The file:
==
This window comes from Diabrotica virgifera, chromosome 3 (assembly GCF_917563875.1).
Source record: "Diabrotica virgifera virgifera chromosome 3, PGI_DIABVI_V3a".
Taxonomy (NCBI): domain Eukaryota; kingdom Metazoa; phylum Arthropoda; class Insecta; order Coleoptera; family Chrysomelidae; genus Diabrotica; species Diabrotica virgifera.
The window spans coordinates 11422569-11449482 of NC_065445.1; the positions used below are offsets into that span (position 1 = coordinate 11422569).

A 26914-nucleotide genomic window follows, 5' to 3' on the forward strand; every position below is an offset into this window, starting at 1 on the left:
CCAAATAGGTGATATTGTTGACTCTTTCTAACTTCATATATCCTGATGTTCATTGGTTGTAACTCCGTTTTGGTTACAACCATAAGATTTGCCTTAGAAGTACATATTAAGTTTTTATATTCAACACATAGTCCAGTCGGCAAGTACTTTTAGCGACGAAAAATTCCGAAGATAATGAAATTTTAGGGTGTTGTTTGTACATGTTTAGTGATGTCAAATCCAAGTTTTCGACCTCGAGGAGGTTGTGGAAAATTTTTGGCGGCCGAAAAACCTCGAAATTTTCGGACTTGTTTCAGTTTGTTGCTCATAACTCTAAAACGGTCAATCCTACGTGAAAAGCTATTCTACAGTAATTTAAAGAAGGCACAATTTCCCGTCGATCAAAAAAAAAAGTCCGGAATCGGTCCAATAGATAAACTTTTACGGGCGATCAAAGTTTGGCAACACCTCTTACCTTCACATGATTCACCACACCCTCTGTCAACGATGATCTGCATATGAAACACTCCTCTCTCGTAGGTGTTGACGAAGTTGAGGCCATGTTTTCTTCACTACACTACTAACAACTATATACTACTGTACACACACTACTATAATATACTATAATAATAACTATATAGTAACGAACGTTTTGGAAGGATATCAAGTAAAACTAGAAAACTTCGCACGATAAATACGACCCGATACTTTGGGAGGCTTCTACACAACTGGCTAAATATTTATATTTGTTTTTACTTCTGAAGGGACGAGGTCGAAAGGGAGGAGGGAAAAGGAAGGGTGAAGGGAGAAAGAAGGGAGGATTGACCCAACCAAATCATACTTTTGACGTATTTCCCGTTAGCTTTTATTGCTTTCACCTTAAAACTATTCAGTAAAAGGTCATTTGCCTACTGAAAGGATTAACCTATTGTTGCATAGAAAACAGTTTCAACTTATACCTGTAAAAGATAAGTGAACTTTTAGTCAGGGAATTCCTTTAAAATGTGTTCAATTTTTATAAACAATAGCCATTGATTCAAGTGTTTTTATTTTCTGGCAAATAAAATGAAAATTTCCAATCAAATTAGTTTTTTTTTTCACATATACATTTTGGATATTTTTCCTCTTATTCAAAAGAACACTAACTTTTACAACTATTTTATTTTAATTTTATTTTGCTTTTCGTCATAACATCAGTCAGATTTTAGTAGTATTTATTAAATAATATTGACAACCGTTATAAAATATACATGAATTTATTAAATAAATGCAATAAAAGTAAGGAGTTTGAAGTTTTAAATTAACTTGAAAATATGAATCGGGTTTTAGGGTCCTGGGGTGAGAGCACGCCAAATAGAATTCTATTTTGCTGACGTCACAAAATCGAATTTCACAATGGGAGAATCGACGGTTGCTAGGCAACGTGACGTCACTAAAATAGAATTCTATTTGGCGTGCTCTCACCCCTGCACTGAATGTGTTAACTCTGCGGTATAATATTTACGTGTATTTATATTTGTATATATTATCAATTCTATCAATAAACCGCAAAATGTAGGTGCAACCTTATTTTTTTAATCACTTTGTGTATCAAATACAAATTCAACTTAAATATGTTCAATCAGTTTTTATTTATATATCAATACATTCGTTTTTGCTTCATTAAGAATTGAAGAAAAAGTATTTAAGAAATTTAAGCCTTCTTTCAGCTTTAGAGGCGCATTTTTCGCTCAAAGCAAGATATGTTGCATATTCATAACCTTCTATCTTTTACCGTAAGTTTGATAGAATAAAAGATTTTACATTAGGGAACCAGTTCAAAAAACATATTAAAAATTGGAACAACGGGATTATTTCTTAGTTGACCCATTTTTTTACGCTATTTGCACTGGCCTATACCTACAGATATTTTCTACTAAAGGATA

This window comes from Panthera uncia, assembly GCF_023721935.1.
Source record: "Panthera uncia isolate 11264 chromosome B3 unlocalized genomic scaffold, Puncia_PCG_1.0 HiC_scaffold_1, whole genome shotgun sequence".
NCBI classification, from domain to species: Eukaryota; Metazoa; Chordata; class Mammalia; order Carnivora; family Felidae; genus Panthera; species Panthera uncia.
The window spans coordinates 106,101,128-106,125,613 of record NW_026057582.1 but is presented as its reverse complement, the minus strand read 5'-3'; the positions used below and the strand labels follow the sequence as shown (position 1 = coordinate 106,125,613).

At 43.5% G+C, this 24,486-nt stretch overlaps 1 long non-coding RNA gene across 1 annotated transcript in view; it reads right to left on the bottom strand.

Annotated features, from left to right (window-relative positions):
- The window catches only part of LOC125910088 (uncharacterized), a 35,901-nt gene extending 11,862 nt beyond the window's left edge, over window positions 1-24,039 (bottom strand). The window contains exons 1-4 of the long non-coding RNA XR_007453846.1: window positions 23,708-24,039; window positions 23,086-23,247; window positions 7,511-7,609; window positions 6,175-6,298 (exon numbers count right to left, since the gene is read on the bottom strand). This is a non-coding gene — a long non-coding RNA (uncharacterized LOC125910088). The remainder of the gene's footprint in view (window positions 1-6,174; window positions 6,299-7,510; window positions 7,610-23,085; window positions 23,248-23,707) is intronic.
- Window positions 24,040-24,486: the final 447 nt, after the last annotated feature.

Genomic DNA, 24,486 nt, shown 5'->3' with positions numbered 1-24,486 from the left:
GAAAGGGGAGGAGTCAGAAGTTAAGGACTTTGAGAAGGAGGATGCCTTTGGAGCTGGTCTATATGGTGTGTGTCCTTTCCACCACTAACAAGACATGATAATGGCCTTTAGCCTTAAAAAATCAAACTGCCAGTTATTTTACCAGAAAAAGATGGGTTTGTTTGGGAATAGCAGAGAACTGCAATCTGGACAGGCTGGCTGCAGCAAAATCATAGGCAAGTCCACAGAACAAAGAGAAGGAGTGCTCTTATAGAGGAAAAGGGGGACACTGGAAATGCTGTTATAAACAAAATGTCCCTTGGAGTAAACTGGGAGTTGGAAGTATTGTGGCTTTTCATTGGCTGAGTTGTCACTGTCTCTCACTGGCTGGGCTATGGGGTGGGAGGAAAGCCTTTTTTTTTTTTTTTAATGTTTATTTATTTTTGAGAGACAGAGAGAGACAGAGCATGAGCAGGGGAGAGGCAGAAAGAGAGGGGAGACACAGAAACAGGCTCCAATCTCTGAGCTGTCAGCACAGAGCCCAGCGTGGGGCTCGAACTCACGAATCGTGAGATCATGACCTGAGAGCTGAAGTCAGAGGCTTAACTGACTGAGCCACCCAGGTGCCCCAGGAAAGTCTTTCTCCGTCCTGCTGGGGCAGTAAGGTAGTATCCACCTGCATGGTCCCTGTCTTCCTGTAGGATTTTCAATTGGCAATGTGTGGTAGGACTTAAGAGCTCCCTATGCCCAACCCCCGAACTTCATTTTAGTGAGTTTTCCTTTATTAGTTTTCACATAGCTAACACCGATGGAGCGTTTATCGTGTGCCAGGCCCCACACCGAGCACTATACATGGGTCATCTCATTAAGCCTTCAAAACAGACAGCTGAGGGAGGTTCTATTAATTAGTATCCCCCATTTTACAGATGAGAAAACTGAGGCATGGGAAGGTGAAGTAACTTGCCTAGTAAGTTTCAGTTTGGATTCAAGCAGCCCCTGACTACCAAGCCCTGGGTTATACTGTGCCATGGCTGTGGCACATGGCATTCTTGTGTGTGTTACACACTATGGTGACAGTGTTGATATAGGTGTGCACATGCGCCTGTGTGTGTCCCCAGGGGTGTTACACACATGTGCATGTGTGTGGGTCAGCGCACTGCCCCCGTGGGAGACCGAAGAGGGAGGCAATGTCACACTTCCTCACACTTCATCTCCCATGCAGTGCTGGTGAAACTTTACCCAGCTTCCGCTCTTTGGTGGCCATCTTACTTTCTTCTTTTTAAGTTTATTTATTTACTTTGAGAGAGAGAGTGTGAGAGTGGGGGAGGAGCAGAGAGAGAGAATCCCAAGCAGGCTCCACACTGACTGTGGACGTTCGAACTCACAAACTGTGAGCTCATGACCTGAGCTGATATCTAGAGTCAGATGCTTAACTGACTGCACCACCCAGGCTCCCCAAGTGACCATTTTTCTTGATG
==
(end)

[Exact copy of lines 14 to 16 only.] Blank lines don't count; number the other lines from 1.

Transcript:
- Window positions 24,040-24,486: the final 447 nt, after the last annotated feature.

Genomic DNA, 24,486 nt, shown 5'->3' with positions numbered 1-24,486 from the left:
GAAAGGGGAGGAGTCAGAAGTTAAGGACTTTGAGAAGGAGGATGCCTTTGGAGCTGGTCTATATGGTGTGTGTCCTTTCCACCACTAACAAGACATGATAATGGCCTTTAGCCTTAAAAAATCAAACTGCCAGTTATTTTACCAGAAAAAGATGGGTTTGTTTGGGAATAGCAGAGAACTGCAATCTGGACAGGCTGGCTGCAGCAAAATCATAGGCAAGTCCACAGAACAAAGAGAAGGAGTGCTCTTATAGAGGAAAAGGGGGACACTGGAAATGCTGTTATAAACAAAATGTCCCTTGGAGTAAACTGGGAGTTGGAAGTATTGTGGCTTTTCATTGGCTGAGTTGTCACTGTCTCTCACTGGCTGGGCTATGGGGTGGGAGGAAAGCCTTTTTTTTTTTTTTTAATGTTTATTTATTTTTGAGAGACAGAGAGAGACAGAGCATGAGCAGGGGAGAGGCAGAAAGAGAGGGGAGACACAGAAACAGGCTCCAATCTCTGAGCTGTCAGCACAGAGCCCAGCGTGGGGCTCGAACTCACGAATCGTGAGATCATGACCTGAGAGCTGAAGTCAGAGGCTTAACTGACTGAGCCACCCAGGTGCCCCAGGAAAGTCTTTCTCCGTCCTGCTGGGGCAGTAAGGTAGTATCCACCTGCATGGTCCCTGTCTTCCTGTAGGATTTTCAATTGGCAATGTGTGGTAGGACTTAAGAGCTCCCTATGCCCAACCCCCGAACTTCATTTTAGTGAGTTTTCCTTTATTAGTTTTCACATAGCTAACACCGATGGAGCGTTTATCGTGTGCCAGGCCCCACACCGAGCACTATACATGGGTCATCTCATTAAGCCTTCAAAACAGACAGCTGAGGGAGGTTCTATTAATTAGTATCCCCCATTTTACAGATGAGAAAACTGAGGCATGGGAAGGTGAAGTAACTTGCCTAGTAAGTTTCAGTTTGGATTCAAGCAGCCCCTGACTACCAAGCCCTGGGTTATACTGTGCCATGGCTGTGGCACATGGCATTCTTGTGTGTGTTACACACTATGGTGACAGTGTTGATATAGGTGTGCACATGCGCCTGTGTGTGTCCCCAGGGGTGTTACACACATGTGCATGTGTGTGGGTCAGCGCACTGCCCCCGTGGGAGACCGAAGAGGGAGGCAATGTCACACTTCCTCACACTTCATCTCCCATGCAGTGCTGGTGAAACTTTACCCAGCTTCCGCTCTTTGGTGGCCATCTTACTTTCTTCTTTTTAAGTTTATTTATTTACTTTGAGAGAGAGAGTGTGAGAGTGGGGGAGGAGCAGAGAGAGAGAATCCCAAGCAGGCTCCACACTGACTGTGGACGTTCGAACTCACAAACTGTGAGCTCATGACCTGAGCTGATATCTAGAGTCAGATGCTTAACTGACTGCACCACCCAGGCTCCCCAAGTGACCATTTTTCTTGATG